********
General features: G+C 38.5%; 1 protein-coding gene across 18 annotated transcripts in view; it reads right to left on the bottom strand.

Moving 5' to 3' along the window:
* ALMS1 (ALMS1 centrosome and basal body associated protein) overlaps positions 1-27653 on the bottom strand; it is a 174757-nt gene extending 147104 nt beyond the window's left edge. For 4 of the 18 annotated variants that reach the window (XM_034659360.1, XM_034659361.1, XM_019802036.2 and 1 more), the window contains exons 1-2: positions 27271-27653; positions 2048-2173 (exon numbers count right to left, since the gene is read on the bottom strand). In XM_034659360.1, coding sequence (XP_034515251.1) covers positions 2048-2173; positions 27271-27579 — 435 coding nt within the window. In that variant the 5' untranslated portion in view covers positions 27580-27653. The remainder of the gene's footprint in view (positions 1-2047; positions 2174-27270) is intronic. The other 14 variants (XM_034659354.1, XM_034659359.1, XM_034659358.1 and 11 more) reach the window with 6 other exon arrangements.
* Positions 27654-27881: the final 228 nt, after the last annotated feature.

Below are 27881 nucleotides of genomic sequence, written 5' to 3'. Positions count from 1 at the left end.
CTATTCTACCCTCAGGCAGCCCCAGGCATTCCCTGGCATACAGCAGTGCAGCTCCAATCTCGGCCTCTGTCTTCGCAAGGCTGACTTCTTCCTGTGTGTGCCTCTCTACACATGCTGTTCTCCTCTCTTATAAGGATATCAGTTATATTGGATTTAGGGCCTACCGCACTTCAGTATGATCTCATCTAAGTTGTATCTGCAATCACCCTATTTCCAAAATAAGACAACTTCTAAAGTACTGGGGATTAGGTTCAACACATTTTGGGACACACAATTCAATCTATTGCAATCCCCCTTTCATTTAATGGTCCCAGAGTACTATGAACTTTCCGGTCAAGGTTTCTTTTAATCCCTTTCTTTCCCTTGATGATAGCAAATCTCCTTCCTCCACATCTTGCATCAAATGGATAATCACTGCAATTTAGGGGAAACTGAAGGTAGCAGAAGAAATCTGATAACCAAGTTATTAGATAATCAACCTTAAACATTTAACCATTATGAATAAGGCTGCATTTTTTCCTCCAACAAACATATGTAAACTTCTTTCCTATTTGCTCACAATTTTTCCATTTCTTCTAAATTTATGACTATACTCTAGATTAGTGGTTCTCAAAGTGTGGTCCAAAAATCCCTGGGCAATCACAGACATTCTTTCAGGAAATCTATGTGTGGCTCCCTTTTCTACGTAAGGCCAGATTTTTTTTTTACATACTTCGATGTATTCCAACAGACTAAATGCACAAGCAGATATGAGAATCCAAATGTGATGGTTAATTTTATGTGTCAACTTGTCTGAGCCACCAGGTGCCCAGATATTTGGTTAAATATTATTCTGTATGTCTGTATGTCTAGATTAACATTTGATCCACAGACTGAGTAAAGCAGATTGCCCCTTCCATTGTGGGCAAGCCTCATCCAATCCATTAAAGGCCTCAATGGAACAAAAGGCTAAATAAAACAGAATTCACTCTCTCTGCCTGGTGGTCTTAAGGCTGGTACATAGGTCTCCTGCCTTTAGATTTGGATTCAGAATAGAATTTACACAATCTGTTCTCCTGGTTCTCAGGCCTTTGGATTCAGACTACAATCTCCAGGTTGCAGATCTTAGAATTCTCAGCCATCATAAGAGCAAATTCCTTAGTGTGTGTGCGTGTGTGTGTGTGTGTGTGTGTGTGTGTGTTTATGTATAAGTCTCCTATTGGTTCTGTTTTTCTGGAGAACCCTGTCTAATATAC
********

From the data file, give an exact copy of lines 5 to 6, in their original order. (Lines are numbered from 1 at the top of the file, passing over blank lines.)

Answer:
Below are 27881 nucleotides of genomic sequence, written 5' to 3'. Positions count from 1 at the left end.
CTATTCTACCCTCAGGCAGCCCCAGGCATTCCCTGGCATACAGCAGTGCAGCTCCAATCTCGGCCTCTGTCTTCGCAAGGCTGACTTCTTCCTGTGTGTGCCTCTCTACACATGCTGTTCTCCTCTCTTATAAGGATATCAGTTATATTGGATTTAGGGCCTACCGCACTTCAGTATGATCTCATCTAAGTTGTATCTGCAATCACCCTATTTCCAAAATAAGACAACTTCTAAAGTACTGGGGATTAGGTTCAACACATTTTGGGACACACAATTCAATCTATTGCAATCCCCCTTTCATTTAATGGTCCCAGAGTACTATGAACTTTCCGGTCAAGGTTTCTTTTAATCCCTTTCTTTCCCTTGATGATAGCAAATCTCCTTCCTCCACATCTTGCATCAAATGGATAATCACTGCAATTTAGGGGAAACTGAAGGTAGCAGAAGAAATCTGATAACCAAGTTATTAGATAATCAACCTTAAACATTTAACCATTATGAATAAGGCTGCATTTTTTCCTCCAACAAACATATGTAAACTTCTTTCCTATTTGCTCACAATTTTTCCATTTCTTCTAAATTTATGACTATACTCTAGATTAGTGGTTCTCAAAGTGTGGTCCAAAAATCCCTGGGCAATCACAGACATTCTTTCAGGAAATCTATGTGTGGCTCCCTTTTCTACGTAAGGCCAGATTTTTTTTTTACATACTTCGATGTATTCCAACAGACTAAATGCACAAGCAGATATGAGAATCCAAATGTGATGGTTAATTTTATGTGTCAACTTGTCTGAGCCACCAGGTGCCCAGATATTTGGTTAAATATTATTCTGTATGTCTGTATGTCTAGATTAACATTTGATCCACAGACTGAGTAAAGCAGATTGCCCCTTCCATTGTGGGCAAGCCTCATCCAATCCATTAAAGGCCTCAATGGAACAAAAGGCTAAATAAAACAGAATTCACTCTCTCTGCCTGGTGGTCTTAAGGCTGGTACATAGGTCTCCTGCCTTTAGATTTGGATTCAGAATAGAATTTACACAATCTGTTCTCCTGGTTCTCAGGCCTTTGGATTCAGACTACAATCTCCAGGTTGCAGATCTTAGAATTCTCAGCCATCATAAGAGCAAATTCCTTAGTGTGTGTGCGTGTGTGTGTGTGTGTGTGTGTGTGTGTGTTTATGTATAAGTCTCCTATTGGTTCTGTTTTTCTGGAGAACCCTGTCTAATATAC